AB: How did John Lasseter’s departure affect you and the company?
KM: Wow. That was an interesting time not only in the world, but at Pixar. It was definitely a change because John did a lot for the studio. I wouldn’t have a job if it wasn’t for what he and everybody else did at the studio. I’m really proud of Pete Docter… we’re both Minnesota boys. I grew up in a town near him and he stepped up to be our chief creative officer. He’s really great, because he’s sharing. The amount of weight he has to carry leading this studio creatively is too much for one person. Pete says, “I don’t want to handle all of this. Take a little of this weight,” and I’ve seen Dan step up and be a leader not just on this movie, but in the studio. It’s an exciting time.
AB: There hasn’t been a Pixar Bronze age. You haven’t had your Black Cauldron moment.
KM: Yeah, I don’t want to have that moment.
MR: We were wondering what happens when a project gets shelved.
KM: Newt was weird, because that’s when I started at the studio and I didn’t know the difference between something going great and something not. All of a sudden, they shelved it, and I was like, “That’s a thing? We’re done? That’s it?” It’s typically after a screening that they’ll make a call on it and they called us all in a room and said they decided to shelve the project. It’s a hard thing. Part of working in story is being a problem solver, and I think of it as a Rubik’s cube that you’re trying to solve. Then you’re told to put that cube down. And then it’s on the shelf and you have to walk away and be okay with it.
AB: Did the shelving of the project have anything to do with Rio and the similar premise?
KM: No, not from my knowledge. Again I was early in my career there so I wasn’t privy to conversations behind closed doors, but the story wasn’t working. It wasn’t because of any other projects. It’s always hard. In any creative endeavor, when you try to invent something, something always pop up. Maybe it’s a new Netflix show with the same idea as yours. It’s amazing how that happens. You just have to say, “I’m going to keep going forward and I’m going to do the best that I can.”
MR: When something is shelved, do you ever resurrect any part of it for a later movie? Did anything you had done for a previous movie that didn’t make it end up in Onward?
KM: I can’t think of anything that came from another property. On Monsters University, sometimes we’d resurrect old gags from Monsters, Inc. There are so many great ideas that get cut, not because they’re not great ideas, but because they’re not right for the story. Part of my job as head of story is to oversee all the ancillary material and so I just have this card catalog in my head of all these cut ideas. I’m busting them out constantly when they are doing a novel that’s a side story or an activity book.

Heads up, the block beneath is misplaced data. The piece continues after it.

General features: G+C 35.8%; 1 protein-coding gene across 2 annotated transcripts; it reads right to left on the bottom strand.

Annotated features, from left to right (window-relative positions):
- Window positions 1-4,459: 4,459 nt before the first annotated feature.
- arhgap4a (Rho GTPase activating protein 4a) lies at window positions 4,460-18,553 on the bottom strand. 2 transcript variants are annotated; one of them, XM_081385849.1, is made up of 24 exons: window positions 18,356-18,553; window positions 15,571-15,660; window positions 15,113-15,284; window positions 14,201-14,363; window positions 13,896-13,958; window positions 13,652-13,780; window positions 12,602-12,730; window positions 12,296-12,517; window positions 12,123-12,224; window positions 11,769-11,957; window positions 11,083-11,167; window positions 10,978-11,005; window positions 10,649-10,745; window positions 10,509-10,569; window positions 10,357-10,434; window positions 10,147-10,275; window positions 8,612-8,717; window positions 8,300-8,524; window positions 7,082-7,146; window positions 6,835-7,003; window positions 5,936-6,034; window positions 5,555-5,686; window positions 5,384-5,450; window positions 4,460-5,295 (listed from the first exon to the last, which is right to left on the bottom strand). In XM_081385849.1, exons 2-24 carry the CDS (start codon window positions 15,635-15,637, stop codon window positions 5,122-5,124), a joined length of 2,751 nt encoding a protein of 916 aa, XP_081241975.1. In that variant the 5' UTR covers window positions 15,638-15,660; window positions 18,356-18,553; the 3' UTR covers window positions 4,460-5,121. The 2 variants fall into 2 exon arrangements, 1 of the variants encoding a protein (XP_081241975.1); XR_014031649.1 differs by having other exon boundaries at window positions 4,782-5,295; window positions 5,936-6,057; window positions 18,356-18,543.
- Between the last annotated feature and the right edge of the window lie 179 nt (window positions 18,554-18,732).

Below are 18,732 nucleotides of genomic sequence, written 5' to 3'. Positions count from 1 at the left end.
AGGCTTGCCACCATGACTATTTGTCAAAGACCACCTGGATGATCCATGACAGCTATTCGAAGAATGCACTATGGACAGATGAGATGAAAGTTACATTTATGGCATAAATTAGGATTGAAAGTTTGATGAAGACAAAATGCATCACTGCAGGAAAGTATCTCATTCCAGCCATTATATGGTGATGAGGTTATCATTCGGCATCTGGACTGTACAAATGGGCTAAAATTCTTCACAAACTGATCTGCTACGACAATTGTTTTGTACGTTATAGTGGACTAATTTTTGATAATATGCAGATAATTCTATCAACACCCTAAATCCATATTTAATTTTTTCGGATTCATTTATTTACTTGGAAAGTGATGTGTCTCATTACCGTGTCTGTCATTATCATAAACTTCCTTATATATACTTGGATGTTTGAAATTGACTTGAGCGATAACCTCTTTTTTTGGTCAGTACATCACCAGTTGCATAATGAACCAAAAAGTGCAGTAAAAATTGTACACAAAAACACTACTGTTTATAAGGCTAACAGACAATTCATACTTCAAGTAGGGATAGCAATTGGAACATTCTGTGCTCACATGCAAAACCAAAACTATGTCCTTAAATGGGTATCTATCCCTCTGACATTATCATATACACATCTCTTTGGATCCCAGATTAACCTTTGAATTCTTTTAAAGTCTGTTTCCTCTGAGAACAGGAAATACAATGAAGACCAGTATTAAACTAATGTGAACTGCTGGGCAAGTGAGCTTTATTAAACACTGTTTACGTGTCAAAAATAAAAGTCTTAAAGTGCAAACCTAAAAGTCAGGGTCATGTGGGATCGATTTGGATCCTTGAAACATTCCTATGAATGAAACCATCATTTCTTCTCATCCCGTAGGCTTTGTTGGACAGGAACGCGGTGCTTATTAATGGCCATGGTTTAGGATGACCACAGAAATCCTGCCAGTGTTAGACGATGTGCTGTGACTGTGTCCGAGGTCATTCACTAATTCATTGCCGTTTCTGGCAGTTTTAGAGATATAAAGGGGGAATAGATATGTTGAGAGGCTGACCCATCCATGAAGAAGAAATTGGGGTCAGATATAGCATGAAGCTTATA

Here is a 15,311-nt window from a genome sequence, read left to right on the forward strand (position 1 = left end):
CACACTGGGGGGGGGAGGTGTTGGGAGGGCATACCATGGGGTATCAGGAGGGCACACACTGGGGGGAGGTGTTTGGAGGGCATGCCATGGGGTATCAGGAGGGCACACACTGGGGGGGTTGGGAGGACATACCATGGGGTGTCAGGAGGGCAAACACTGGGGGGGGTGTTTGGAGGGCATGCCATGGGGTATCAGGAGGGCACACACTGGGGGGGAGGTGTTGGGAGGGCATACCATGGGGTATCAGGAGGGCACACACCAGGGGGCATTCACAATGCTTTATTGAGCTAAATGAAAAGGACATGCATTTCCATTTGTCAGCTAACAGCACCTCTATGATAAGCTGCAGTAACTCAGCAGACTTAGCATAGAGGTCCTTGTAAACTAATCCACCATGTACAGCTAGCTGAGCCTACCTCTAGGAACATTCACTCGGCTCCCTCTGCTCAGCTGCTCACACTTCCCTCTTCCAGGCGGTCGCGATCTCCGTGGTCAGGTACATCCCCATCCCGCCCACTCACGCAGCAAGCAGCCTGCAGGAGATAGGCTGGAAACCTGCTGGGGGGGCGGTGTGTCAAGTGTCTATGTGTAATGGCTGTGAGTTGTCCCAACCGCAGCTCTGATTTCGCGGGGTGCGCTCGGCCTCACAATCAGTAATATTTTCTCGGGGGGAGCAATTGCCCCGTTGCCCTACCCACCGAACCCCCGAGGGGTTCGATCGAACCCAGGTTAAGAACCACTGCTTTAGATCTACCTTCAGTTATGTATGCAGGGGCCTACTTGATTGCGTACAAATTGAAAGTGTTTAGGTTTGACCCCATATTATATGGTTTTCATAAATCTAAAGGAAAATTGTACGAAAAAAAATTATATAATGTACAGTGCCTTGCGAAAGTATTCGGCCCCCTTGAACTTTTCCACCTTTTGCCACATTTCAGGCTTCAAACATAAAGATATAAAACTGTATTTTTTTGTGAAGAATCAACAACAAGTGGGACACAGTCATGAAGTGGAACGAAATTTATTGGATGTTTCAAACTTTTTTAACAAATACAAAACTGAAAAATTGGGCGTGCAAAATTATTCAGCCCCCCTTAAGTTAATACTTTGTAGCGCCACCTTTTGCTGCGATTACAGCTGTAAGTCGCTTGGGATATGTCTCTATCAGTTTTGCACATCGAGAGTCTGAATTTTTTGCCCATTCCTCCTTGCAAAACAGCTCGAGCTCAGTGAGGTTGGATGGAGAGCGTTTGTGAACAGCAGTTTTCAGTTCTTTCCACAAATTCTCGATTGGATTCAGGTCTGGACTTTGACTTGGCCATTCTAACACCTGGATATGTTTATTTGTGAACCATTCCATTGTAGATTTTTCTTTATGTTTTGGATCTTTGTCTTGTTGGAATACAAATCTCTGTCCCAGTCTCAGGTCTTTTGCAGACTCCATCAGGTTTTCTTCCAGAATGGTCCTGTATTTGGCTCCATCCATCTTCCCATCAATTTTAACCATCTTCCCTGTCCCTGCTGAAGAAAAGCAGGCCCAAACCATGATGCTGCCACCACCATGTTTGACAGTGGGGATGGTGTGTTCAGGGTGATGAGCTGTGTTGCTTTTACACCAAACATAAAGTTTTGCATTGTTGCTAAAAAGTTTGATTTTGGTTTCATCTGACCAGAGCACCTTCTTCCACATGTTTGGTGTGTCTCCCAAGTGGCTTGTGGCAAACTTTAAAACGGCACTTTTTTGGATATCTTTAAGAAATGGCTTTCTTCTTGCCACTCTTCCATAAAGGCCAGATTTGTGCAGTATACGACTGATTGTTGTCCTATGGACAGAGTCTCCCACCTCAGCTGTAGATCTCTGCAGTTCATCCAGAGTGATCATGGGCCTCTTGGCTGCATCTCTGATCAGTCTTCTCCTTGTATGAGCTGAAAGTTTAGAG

AB: In a themed movie like Monsters University with its college theme or Onward with its medieval theme, how do you draw the line with a reference, or obvious gag, or a trope, or an homage?
KM: What was interesting about this film is that there’s a lot of fantasy out there. We wanted to make sure that the movie is appealing not only to the people who really know fantasy but also to the people who could care less about it. That’s what we want the film to hit. I think about that in casting the crew. I make sure I have people that could care less about fantasy, and then I put in people who love the stuff. Austin Madison and Louise Smythe were our two fantasy experts on the story team. I helped organize a group of us that we affectionately called The Fellowship. It was a collection of people, not just in story but in all departments, that really knew their fantasy. Across different aspects – some people knew novels, some people knew movies, some people knew role-playing games. We always had this group so when Dan had a question about fantasy and needed an idea, or a name, or something, he would say, “Take that to the Fellowship. See what they think.”
MR: I saw one press piece on Yahoo where an article was about a character referring to her lesbian daughter. Was that part of a story conference from when you were working on it, or did someone come in and say we’d like an LGBTQ+ reference?
KM: Lena Waithe plays (Officer Spector) the character that you’re referring to. Those two characters are police officers and were originally male when we boarded them. We want to make sure it’s a diverse cast, not only in male to female ratio, as balanced as we can make it, but also in diversity. Diversity is really huge. Noah Klocek is the production designer and his team did so much work to make sure all the species were as diverse as they could be and the casting was that way too. We knew that this movie, a fantasy film told in a modern setting, and we wanted to make sure it reflected the modern world. That’s a diverse world. That was an idea that came up later and we didn’t want to make a big deal about it. We wanted to have one tiny little line and just reflect the way our world really is.
I'd like to thank GWU's Naomi Rothwell and Kirk Kristlibas and my friend photographer Bruce Guthrie for making it possible for Alexandra and me to attend this talk and meet Mr. Mann afterwards. I'd also like to thank Mr. Mann who was extraordinarily gracious and forthcoming at the end of a long day.